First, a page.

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Training Tip: Beware the midair

The images were graphic—and miraculously there was no loss of life—when a Swearingen twin turboprop and a single-engine Cirrus SR22 collided as they both neared landings on parallel runways at a Colorado airport.

The NTSB outlined the flight paths of a twin turboprop and a Cirrus SR22 that collided on approaches to parallel runways at Denver's Centennial Airport on May 12. Graphic courtesy of NTSB.

According to the NTSB’s preliminary accident report, the pilots were in communication with air traffic control as they approached Denver’s Centennial Airport on May 12, the turboprop on final approach to Runway 17L and the Cirrus turning right base to final for Runway 17R.

After impact, the Swearingen pilot declared an emergency, landing safely on Runway 17L. The Cirrus pilot “reported that the airplane was not controllable after the impact and he deployed the Cirrus Airframe Parachute System (CAPS),” the report said, adding that the airplane settled to the ground about 3 nautical miles north of the airport.

The event—along with its vivid imagery—was widely reported by news media. It should remind pilots that midair collisions and near misses have well-known danger zones—and it may come as a jolt to your vigilance to recall that “a high percentage of near midair collisions occur below 8,000 feet AGL and within 30 miles of an airport,” as the Aeronautical Information Manual notes (Section 7-6-2). “When operating VFR in these highly congested areas, whether you intend to land at an airport within the area or are just flying through, it is recommended that extra vigilance be maintained and that you monitor an appropriate control frequency,” it says.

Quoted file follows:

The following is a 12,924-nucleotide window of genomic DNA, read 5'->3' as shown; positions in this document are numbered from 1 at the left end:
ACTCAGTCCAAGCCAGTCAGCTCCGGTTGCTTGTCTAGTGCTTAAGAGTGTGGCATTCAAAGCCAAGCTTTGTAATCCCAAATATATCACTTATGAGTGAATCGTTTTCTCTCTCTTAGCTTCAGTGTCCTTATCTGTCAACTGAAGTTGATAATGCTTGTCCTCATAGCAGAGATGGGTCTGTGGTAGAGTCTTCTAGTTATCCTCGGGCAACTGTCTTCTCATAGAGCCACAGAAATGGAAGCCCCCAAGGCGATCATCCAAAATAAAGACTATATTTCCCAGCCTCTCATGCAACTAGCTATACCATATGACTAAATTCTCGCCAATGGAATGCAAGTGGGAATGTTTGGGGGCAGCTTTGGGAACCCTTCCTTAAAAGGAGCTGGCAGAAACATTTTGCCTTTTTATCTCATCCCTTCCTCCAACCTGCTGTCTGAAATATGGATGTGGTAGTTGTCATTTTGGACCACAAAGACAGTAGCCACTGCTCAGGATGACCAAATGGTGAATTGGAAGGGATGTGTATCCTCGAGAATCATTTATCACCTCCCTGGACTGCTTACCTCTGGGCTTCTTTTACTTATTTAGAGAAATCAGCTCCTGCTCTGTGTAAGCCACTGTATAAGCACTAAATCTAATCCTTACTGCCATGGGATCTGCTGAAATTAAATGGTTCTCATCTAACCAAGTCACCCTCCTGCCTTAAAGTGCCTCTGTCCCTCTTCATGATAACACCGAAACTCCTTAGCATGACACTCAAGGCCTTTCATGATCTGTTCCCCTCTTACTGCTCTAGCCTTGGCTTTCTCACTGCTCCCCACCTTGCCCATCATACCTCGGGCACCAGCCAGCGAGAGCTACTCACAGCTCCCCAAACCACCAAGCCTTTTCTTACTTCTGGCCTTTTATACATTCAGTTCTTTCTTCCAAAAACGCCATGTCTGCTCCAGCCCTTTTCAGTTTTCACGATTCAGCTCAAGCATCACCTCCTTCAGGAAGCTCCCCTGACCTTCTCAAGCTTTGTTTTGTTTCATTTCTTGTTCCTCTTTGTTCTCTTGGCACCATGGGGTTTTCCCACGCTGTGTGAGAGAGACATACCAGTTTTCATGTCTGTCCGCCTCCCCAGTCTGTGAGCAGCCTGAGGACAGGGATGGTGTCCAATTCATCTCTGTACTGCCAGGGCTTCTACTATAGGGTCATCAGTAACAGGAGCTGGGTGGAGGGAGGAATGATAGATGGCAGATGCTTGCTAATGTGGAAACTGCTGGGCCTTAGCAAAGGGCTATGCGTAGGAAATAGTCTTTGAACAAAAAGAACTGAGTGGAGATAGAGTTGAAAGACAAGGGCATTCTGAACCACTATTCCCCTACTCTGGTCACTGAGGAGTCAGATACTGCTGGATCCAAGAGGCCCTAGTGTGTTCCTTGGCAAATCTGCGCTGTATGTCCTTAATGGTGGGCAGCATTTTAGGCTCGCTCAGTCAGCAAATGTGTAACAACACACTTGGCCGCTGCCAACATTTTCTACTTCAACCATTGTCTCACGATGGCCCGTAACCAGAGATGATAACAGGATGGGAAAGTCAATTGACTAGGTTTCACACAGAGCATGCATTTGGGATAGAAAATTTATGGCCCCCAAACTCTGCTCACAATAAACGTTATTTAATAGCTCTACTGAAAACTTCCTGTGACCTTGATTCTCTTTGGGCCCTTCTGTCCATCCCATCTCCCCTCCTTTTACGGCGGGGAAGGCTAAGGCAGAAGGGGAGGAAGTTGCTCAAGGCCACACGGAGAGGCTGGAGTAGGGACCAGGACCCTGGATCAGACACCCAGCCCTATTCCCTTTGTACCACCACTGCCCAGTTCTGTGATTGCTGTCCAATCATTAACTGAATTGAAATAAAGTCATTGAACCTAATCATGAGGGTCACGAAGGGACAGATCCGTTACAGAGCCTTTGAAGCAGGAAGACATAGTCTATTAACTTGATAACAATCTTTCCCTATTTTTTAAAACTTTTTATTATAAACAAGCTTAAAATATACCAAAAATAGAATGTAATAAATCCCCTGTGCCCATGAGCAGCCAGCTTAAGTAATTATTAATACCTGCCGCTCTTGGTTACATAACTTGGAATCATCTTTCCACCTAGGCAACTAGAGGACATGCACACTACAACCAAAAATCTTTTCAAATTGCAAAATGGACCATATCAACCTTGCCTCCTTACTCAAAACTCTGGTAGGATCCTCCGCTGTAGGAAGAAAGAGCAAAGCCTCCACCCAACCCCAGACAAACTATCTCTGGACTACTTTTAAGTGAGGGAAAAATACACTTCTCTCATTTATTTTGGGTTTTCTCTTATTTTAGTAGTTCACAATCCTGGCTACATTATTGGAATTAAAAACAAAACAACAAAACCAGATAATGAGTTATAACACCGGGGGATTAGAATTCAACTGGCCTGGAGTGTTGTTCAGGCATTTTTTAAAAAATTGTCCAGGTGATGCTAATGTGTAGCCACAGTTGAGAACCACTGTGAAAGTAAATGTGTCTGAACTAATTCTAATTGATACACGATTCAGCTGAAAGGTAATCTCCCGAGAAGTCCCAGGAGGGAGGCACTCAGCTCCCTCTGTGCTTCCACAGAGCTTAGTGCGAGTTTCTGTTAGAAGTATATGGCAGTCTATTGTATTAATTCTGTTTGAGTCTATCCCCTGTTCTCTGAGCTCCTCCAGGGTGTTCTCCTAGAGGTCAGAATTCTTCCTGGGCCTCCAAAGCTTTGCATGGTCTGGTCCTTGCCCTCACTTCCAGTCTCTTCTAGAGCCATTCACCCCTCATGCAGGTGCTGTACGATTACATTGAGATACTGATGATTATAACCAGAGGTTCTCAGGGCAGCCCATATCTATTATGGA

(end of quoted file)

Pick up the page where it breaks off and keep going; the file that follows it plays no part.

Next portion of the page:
Now that the peak general aviation flying season is here, remember that clear days with unlimited visibility are frequently implicated in collisions, according to the Airplane Flying Handbook (page 7-2), which urges pilots never to assume they know the whereabouts and flight direction of all nearby aircraft.

Collision-avoidance technology can augment the see-and-avoid technique pilots learn. Recently, however, the NTSB detailed how limitations on both methods contributed to a fatal 2019 collision in Alaska of two sightseeing aircraft.

Despite the importance of collision avoidance, “little formal instruction is given on the best ways to visually identify potential collision threats or on procedures that can lessen their risk of occurring,” notes the AOPA Air Safety Institute in offering the online Collision Avoidance Safety Spotlight, an in-depth look at identifying collision risks and procedures that can reduce the likelihood of a dangerous scenario unfolding.

Dan Namowitz

Dan Namowitz

Associate Editor Web
Associate Editor Web Dan Namowitz has been writing for AOPA in a variety of capacities since 1991. He has been a flight instructor since 1990 and is a 30-year AOPA member.
Topics: Training and Safety, Accident, Collision Avoidance
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